If you didn’t know already, Facebook is one of the social media platforms that constantly updates and changes their news feed algorithm to improve what posts visitors see in their news feed. Over the years, these tweaks seem to lean towards progressively getting businesses to pay if they want to reach a higher percentage of their page fans. Nevertheless, there are many times you can counteract their effect, at least to a certain degree, by switching up your Facebook strategy.
Here are two of the most recent changes:
1.) Reducing links to low-quality web page experiences
This is another version of many other algorithm updates Facebook has made to reduce the number of click-bait type content. The problem with this type of update is that Facebook is not necessarily manually checking every link. As a result, your web page might be rated as a low-quality experience even if it isn’t the typical click-bait style site. Here are a few flags that are triggered programmatically to indicate to Facebook that the link leads to a low-quality experience;
Short visit– If the person visiting the link clicks away or closes the window within a few seconds of having visited, this is the most substantive indicator that the content on the page is what they consider “low quality”.
The best way to avoid this flag is by providing landing pages or links to content that your fans want to read, watch, or interact with for at a minimum of a minute or longer, keeping in mind that 2 minutes or more would be ideal. A minute might seem like a relatively short period to keep someone interested in the content on the page, however, with people’s ever-shrinking attention spans, this is a much more daunting task than some might assume. If what you are linking to can be reviewed and digested within 30 seconds or less, it might be smarter to just post it natively to Facebook instead of taking a ding to your EdgeRank (the algorithm by which Facebook decides to serve up your content) score which will affect how well all future postings will reach your fan page audience.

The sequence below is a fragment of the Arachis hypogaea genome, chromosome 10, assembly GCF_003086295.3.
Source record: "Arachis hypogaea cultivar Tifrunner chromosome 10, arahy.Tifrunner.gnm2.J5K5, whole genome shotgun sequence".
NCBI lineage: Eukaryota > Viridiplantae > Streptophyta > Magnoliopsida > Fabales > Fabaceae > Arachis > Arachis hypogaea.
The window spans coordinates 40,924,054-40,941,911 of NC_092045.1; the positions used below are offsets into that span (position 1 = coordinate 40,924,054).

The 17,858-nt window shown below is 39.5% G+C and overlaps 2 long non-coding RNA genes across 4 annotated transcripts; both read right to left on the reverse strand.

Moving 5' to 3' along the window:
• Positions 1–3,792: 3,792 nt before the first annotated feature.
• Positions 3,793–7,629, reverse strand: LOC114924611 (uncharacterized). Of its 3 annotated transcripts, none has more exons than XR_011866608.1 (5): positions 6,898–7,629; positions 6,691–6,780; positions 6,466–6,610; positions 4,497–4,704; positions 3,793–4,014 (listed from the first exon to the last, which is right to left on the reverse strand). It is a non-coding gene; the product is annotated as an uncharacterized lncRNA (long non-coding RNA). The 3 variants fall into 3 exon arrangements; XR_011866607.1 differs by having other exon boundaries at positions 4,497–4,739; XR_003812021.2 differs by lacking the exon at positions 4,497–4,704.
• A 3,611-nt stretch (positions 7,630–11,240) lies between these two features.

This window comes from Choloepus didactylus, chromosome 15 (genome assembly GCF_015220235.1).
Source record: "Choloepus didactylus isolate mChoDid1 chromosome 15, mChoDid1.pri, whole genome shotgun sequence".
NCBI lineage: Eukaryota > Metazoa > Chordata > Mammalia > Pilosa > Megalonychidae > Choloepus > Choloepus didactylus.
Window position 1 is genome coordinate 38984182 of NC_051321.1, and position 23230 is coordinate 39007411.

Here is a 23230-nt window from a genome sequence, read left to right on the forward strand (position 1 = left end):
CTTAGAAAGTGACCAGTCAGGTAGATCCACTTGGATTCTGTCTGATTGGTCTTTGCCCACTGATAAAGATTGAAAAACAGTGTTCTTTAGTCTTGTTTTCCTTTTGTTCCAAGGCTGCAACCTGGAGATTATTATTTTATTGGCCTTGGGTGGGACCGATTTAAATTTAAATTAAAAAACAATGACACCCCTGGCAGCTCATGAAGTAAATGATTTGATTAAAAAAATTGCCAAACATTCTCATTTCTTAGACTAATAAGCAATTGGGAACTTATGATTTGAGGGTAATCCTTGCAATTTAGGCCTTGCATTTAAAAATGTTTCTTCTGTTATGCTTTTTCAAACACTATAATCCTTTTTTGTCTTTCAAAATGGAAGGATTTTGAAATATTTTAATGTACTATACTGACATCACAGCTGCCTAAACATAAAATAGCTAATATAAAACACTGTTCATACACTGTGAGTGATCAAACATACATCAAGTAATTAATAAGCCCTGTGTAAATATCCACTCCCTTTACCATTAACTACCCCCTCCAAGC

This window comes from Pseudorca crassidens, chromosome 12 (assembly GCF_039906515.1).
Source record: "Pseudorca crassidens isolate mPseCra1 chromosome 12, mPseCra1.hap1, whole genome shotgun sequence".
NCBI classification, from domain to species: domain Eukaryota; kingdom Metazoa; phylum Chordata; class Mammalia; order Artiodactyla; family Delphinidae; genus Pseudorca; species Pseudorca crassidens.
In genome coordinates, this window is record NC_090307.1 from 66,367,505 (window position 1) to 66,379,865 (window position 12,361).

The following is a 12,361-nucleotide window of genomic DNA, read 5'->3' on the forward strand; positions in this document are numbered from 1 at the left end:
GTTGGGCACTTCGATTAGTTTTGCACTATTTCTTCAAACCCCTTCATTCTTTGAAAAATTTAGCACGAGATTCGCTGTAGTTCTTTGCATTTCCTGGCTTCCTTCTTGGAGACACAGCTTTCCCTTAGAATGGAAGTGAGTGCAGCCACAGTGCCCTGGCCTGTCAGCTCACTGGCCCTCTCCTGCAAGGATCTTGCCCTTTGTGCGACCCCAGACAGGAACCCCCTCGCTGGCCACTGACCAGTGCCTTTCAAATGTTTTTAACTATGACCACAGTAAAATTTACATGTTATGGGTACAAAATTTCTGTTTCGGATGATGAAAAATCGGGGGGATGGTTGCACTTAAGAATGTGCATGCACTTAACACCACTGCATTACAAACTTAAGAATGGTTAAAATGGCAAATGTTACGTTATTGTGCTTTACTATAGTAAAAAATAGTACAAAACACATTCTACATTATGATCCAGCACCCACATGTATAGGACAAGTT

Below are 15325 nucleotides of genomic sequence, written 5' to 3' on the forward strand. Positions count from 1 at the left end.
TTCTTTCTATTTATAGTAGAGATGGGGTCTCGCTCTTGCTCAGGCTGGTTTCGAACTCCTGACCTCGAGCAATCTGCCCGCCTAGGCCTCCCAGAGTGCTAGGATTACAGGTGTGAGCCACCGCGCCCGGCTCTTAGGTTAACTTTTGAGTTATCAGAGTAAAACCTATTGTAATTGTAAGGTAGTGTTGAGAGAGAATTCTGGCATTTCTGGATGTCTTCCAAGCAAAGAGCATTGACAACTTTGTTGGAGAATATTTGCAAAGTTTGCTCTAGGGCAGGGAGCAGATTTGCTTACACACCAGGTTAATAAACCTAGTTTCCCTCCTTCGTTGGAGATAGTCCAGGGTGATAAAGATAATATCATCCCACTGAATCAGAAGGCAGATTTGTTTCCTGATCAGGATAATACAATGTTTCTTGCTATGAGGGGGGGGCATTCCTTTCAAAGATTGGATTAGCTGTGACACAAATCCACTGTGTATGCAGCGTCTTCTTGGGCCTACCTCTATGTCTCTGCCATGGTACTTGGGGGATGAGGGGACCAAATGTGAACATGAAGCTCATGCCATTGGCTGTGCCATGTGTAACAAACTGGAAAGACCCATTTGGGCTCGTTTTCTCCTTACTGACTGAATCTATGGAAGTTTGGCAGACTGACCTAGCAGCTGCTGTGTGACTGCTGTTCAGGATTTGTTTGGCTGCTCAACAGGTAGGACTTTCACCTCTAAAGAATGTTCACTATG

Also keep in mind that as you accumulate “negative points” for these individual links, Facebook counts them against the entire domain – so, for example, if Facebook flags www.yourdomain.com/my-newest-article as a low-quality link, it will begin to consider all links that start with www.yourdomain.com as low-quality links, no matter what comes after the slash (/).
Pop-up ads or lightboxes – It wasn’t that long ago that pop-ups were the bane of our online existence. Later, sites began to implement ads in lightboxes or modals – a kind of pop-up that doesn’t open in the web page via a script or other types of programming – so that they couldn’t be blocked by pop-up blockers until ultimately sites started to figure out that visitors hate any kind of ad that keeps them from viewing what they came to the site to view. Even so, they haven’t gone away completely; most sites have just modified their use to only make asks related to the site or brand itself, such as signing up for a newsletter, following them on social media, or just sharing the article, which can be a great list or follower builder. Unfortunately, Facebook makes no differentiation between these new uses and the pop-up windows of old.